Ella Jenkins at 99: A Timeline

By Adela Skowronski |

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Gray haired woman stands with the ocean to her back

Ella Jenkins, cover photo for the album Come Dance By the Ocean. (ellajenkins.com Photo by B. Richter)

Ella Jenkins: songwriter, activist, and one of Chicago’s living legends. This incredible woman has taught valuable lessons to children around the world for decades and led generations through multiple human rights movements, earning the nickname the “First Lady of Children’s Folk Music”. Ahead of her 99th birthday this August, WFMT takes a look at the life of Ella Jenkins, her tireless activism, and what makes her so important to our own city of Chicago.

Ella Jenkins was born on August 6, 1924, in St. Louis, Missouri, and grew up on Chicago’s South Side. Her family often moved during her childhood, exposing Ella to Chicago’s various neighborhoods and sparking her lifelong curiosity of other cultures. Ella became an omnivore of the arts. Each move resulted in a cultural exchange: new friends were made, new games were learned, and new songs were exchanged between folks moving in and folks moving out. She also enjoyed gospel music from Sunday services, and taking tap dance lessons from local theaters.  After graduating from high school, Ella earned a Bachelor of Arts in Sociology with minors in Child Psychology and Recreation from San Francisco State University.

Upon arriving back in Chicago, Ella worked a variety of jobs, including as a secretary and a social worker, before landing a job as a YMCA program director for teenagers. It was her work with children that inspired Jenkins to start writing her own songs. It didn’t take long for her fun-loving attitude and unique performances to get noticed. Soon after starting at the YMCA, she was invited to appear on the public television show Totem Club. The appearance was such a success that Jenkins was brought on to host a program of her own, This is Rhythm, in January 1958.

With the help of TV, Jenkins’ music career began to flourish. In 1956, she left her job at the YMCA to become a professional folk singer. Jenkins immersed herself in the rich musical culture of Chicago, and soon, other cities around the United States. She loved all kinds of children’s games, especially those that involved rhythm, movement, and music, documenting them for future recordings. Jenkins carved a niche for herself with “call and response” types of performances; she had a knack for getting children of all ages to actively engage in various rhythmic and melodic components throughout the show.

The release of Ella Jenkins’ first album, Call and Response: Rhythmic Group Singing (1957) was met with success. She would go on to release 39 albums and hundreds of songs throughout the course of her career. Jenkins used her position as a recording artist to explore music from various cultures. She also collaborated with America’s foremost folk musicians to address topics of human rights: from civil rights with Big Bill Broonzy and Sweet Honey in the Rock, to union organization with Pete Seeger.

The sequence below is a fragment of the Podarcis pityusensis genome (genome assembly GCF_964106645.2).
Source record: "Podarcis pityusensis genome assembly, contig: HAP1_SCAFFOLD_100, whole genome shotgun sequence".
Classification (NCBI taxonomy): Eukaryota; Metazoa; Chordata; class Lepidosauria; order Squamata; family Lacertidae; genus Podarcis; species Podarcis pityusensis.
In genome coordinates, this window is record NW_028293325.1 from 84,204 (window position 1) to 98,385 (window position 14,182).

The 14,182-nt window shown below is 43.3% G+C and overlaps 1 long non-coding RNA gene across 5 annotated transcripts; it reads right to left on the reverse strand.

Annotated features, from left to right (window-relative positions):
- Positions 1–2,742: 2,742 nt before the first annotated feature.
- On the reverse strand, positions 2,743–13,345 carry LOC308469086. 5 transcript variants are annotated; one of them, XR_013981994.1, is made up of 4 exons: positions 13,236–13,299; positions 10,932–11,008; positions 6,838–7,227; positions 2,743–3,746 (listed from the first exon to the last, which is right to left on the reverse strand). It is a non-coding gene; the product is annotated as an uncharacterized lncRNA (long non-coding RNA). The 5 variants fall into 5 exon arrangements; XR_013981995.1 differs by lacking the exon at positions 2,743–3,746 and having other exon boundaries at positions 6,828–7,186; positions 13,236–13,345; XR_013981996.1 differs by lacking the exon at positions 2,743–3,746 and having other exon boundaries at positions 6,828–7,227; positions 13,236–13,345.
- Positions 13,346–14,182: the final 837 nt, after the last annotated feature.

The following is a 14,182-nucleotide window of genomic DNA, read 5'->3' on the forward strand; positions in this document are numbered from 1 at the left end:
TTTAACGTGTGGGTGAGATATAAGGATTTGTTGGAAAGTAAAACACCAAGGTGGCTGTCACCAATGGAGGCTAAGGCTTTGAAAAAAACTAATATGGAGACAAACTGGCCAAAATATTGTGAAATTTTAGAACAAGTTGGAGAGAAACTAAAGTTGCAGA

For over 65 years, Jenkins has traveled the world performing and teaching kids of all ages how to get in touch with their cultures, and themselves in turn. As a result, the songs of Ella Jenkins have integrated themselves into American folk history. Some of her most well-known recordings include:

  • “He’s Got the Whole World in His Hands”
  • “Who Fed the Chickens?”
  • “This Is Rhythm”
  • “This Train”
  • “Down by the Bay”
  • “I’m On My Way to Canaan Land”
  • “Hop, Skip and Jump to My Lou”

In addition to her work as a musician, Jenkins has also been a tireless advocate for music education. She has appeared on many media shows, advocating the importance of children’s music, and has led workshops all over the world. In 2004, she was awarded a Grammy Lifetime Achievement Award for her contributions to music.

Ella Jenkins is also no stranger to WFMT! She has visited our studio on several occasions, as a guest on the station’s Folkstage program, an audience member, or as a performer herself. Her visits to WFMT have always been a treat for listeners. Jenkins’ warm and inviting personality inspired people of all ages to sing, dance, and have fun.

Ella Jenkins will celebrate her 99th birthday on August 6th. She continues to perform and teach when able; her body of recorded work enriches the lives of young and old alike.

To celebrate Ella Jenkins, WFMT will be airing special editions of Folkstage (8pm) and The Midnight Special (9pm) on Saturday, August 5. Celebrations will include a 2004 concert from the Old Town School of Folk Music, stories from Jenkins’ career, and a smattering of songs that reflect her influence on generations of children. Join us in honoring a true Chicago icon!